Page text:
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26-story mixed-use tower planned at Taylor & Fifth in downtown Fort Worth

Jetta Operating Co., a 24-year-old privately held oil and gas company in Fort Worth, and a related entity plan a 26-story mixed-use tower downtown at Taylor and Fifth streets on a site once owned by the Star-Telegram.

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UPDATE: Six candidates file for two Water Board seats

Six candidates have filed for the two open seats on the Tarrant Regional Water Board, setting up a battle that could potentially shift the balance of power on the board and the priorities of one of the largest water districts in Texas.

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First restaurant tenant named for Waterside development

Zoes Kitchen will be the first restaurant tenant in Trademark Property's Whole Foods Market-anchored Waterside development in southwest Fort Worth,

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Fort Worth breaks ground on $8.6 million South Main renovation

Fort Worth Near Southsiders and city officials broke ground Monday on the 18-month rebuild of South Main Street between Vickery Boulevard and West Magnolia Avenue.

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Fort Worth Chamber names Small Business of the Year winners

A trampoline recreation business; an oilfield services company; a longtime aviation maintenance firm; a maker of electrical wiring harnesses. Those were the wide variety of businesses that received the 2015 Small Business of the Year Award from the Fort Worth Chamber of Commerce.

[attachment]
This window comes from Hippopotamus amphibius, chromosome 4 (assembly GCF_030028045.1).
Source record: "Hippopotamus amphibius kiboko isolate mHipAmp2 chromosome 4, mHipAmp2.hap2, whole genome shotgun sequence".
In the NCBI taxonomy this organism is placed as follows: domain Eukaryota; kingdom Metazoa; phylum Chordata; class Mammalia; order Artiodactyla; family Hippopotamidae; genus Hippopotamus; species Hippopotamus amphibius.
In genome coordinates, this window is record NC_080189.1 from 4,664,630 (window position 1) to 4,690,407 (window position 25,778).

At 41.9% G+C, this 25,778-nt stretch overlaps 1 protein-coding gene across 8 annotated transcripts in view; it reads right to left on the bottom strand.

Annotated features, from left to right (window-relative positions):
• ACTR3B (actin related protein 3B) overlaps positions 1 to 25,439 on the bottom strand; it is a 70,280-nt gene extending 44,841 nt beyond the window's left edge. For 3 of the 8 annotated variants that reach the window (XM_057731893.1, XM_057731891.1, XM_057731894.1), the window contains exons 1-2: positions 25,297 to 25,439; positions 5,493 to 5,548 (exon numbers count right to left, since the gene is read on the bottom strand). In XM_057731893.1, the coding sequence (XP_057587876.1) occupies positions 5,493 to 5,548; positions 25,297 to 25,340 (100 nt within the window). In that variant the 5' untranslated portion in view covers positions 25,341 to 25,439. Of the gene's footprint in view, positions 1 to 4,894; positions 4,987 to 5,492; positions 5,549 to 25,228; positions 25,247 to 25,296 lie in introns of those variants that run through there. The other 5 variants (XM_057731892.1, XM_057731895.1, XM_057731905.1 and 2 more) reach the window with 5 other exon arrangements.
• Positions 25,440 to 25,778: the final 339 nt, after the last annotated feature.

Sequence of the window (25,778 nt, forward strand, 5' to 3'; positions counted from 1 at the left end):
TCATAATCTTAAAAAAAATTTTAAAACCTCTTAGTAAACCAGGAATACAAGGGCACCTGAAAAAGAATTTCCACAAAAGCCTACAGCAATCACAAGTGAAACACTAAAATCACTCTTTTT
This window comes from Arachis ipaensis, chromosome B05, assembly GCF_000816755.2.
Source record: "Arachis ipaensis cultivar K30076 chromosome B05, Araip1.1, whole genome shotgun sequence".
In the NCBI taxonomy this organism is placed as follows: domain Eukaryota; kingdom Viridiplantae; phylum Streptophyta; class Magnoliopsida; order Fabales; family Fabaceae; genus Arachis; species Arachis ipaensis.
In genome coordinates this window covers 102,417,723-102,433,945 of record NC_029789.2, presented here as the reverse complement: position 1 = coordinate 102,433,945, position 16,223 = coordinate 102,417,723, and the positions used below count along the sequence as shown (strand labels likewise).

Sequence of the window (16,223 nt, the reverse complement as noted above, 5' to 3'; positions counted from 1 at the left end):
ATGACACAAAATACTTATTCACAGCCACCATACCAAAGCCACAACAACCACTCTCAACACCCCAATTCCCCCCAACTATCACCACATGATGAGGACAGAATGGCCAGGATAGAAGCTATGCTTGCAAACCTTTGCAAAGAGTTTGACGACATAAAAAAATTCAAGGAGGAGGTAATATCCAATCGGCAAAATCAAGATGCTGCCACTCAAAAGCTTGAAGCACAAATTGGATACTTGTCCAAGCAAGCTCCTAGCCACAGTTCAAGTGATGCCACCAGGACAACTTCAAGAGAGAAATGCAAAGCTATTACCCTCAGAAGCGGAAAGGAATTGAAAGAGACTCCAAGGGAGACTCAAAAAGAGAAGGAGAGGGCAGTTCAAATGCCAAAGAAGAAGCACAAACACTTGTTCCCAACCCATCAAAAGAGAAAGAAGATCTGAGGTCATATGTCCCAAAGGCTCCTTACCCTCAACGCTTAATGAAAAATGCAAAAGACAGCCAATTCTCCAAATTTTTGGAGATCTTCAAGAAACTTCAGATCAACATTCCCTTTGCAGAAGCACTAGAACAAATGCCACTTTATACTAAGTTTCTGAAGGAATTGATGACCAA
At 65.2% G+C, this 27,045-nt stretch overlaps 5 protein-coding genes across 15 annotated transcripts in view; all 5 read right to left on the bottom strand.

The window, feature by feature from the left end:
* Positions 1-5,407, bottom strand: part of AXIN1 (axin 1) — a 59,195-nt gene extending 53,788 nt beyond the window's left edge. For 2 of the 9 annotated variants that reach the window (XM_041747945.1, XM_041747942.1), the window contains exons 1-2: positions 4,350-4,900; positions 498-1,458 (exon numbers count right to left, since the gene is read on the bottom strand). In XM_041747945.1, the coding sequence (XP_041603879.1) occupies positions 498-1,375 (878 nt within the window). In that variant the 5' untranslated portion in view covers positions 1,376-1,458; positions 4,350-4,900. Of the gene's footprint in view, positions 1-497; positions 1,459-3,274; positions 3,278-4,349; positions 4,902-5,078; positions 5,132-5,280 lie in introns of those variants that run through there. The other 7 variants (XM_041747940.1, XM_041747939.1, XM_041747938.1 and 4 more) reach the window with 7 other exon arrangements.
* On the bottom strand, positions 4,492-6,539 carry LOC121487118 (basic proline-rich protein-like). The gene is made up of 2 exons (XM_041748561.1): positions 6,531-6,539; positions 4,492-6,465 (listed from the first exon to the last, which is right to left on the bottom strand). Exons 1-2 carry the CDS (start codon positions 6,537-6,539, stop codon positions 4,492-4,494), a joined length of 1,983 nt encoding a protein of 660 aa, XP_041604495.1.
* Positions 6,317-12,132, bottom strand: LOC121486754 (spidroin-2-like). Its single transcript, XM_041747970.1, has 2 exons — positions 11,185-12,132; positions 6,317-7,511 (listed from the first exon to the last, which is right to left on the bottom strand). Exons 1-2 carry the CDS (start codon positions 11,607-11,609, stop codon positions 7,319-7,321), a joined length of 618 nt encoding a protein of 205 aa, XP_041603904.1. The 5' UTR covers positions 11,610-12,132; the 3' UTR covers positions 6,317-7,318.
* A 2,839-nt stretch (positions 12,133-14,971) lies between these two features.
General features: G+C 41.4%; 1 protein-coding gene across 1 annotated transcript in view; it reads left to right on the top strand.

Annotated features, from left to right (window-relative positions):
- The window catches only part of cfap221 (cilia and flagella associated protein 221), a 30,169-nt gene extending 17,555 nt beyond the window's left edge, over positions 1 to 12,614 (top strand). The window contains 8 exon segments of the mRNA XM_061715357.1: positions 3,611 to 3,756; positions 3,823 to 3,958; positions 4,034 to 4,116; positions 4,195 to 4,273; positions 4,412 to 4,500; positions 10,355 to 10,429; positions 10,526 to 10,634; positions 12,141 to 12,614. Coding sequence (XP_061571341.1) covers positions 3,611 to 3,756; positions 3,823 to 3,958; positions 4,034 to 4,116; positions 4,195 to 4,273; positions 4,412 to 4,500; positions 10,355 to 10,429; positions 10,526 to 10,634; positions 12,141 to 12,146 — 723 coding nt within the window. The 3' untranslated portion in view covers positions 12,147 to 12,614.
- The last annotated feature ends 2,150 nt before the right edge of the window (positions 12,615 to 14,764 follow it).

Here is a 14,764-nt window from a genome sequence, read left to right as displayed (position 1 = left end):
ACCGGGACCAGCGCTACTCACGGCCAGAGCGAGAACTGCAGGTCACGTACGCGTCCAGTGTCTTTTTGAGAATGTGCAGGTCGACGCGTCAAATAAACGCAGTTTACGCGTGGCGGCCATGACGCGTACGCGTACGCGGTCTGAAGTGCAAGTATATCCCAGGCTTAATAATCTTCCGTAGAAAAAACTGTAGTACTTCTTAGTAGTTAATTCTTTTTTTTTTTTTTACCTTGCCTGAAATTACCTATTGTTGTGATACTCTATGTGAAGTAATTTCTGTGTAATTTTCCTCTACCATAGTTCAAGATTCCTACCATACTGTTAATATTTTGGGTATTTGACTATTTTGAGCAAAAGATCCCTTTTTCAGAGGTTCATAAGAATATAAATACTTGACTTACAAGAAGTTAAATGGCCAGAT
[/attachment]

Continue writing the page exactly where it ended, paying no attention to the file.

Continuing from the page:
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NTSB considers train collision that killed 4 vets


JOAN LOWY, Associated Press

WASHINGTON (AP) — Federal investigators are meeting to consider the cause of an accident last year in which a freight train rammed a parade float at a rail crossing in Midland, Texas. Four veterans were killed and 16 people were injured.

The National Transportation Safety Board is also expected to make safety recommendations based on the collision at its meeting Tuesday.

The Union Pacific train struck the float, part of a parade to honor wounded veterans, as it was crossing the tracks. Several veterans and their wives managed to jump to safety before the collision.

Investigators said the railroad crossing warning system was activated 20 seconds before the accident, and the guardrail began to come down seven seconds after that. The train was traveling at 62 mph in a 70 mph zone.

 

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